Legendary singer and original Queen of Soul Aretha Franklin died in her Detroit home early Thursday morning. She was responsible for timeless classics like “(You Make Me Feel Like a) Natural Woman” and "Chain of Fools.” From 1977 to 2017 she held the record for the female artist with the most Billboard Hot 100 songs. In 1987, she became the first woman to ever be inducted into the Rock and Roll Hall Of Fame. She did all of this after being brave enough to leave behind (with family) the two children she had as a young teen mom as she pursued her dreams. Franklin broke glass ceilings for Black women with her powerful voice. However, her passion for equality and social justice went beyond her vocal range. And she had a lot of reasons to fight for them.
Franklin grew up in Detroit during the Civil Rights Era, a time where Black churches acted as hubs for organized efforts to gain equal rights for African-Americans. Franklin’s father, C. L. Franklin, was a popular minister who gained national fame for his impassioned sermons, even catching the attention of Martin Luther King Jr.. King visited the Franklin family home and spoke at the 1963 Detroit Walk to Freedom, which Franklin’s father helped organize.
According to Vanity Fair, it was written into Franklin’s contract that she would not perform for segregated audiences. Her number one hit, “Respect” — still infectious, still entrenched in daily pop culture mentions 50 years after Franklin's version was released — is widely heralded as as feminist anthem and often gets used as such in media. However, Franklin’s identity as a Black woman offers even more context into the song and why it was ahead of its time. As civil rights gave way to the Black Panthers movement, the fight for racial justice in the late ‘60 was still considered a man’s game. “Respect” implored men to make room for women’s voices in the same movements where her father was a leader.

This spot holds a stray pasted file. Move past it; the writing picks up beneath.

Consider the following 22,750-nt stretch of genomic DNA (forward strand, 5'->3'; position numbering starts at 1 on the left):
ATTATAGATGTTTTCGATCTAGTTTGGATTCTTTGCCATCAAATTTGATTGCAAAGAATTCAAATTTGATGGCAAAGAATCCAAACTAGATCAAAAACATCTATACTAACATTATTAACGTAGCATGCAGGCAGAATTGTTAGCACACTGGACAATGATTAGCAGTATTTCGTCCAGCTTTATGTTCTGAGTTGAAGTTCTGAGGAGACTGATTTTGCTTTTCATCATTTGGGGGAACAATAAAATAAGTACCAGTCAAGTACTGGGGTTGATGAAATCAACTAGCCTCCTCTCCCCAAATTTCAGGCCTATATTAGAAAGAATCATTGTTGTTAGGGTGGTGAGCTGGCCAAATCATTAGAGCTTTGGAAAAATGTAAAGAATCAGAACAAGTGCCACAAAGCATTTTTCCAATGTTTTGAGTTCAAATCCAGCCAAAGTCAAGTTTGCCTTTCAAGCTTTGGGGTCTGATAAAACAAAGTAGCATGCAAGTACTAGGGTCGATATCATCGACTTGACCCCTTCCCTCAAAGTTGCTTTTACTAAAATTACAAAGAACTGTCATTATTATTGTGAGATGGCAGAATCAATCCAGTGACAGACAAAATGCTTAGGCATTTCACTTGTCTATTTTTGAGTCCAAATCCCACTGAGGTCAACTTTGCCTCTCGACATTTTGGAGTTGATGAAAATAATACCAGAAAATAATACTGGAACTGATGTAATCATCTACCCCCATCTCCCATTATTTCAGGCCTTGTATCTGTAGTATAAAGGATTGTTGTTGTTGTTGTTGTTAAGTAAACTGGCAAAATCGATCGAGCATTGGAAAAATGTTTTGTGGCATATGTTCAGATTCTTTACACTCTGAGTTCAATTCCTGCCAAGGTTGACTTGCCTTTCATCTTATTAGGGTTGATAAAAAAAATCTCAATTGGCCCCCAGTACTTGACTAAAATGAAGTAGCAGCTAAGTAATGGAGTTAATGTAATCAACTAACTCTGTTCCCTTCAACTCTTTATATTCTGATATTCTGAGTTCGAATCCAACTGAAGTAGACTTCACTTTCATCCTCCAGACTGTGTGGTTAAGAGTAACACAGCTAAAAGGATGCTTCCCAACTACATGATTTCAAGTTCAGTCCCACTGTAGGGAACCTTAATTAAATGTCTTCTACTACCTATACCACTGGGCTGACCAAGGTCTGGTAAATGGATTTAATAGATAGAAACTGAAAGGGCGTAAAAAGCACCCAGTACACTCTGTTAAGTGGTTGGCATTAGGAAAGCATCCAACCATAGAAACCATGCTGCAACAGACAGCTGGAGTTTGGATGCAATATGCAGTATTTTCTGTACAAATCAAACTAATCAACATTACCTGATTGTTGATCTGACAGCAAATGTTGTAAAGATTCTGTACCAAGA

She would openly disagree with her father when she offered to post bail for Angela Davis — a political activist who was indicted for kidnapping, murder, and conspiracy. She told Jet Magazine: "Jail is hell to be in. I’m going to see her free if there is any justice in our courts, not because I believe in Communism, but because she’s a Black woman and she wants freedom for Black people.”
Before Beyoncé was making meaningful albums like Lemonade and quietly funding Black Lives Matter activists to be released from jail, there was Aretha Franklin. She was a teen mom twice. She was the Queen of Soul. She was one of the most influential women in music. She was an advocate for her people and proof that no one will ride for you like Black women will. She will be missed.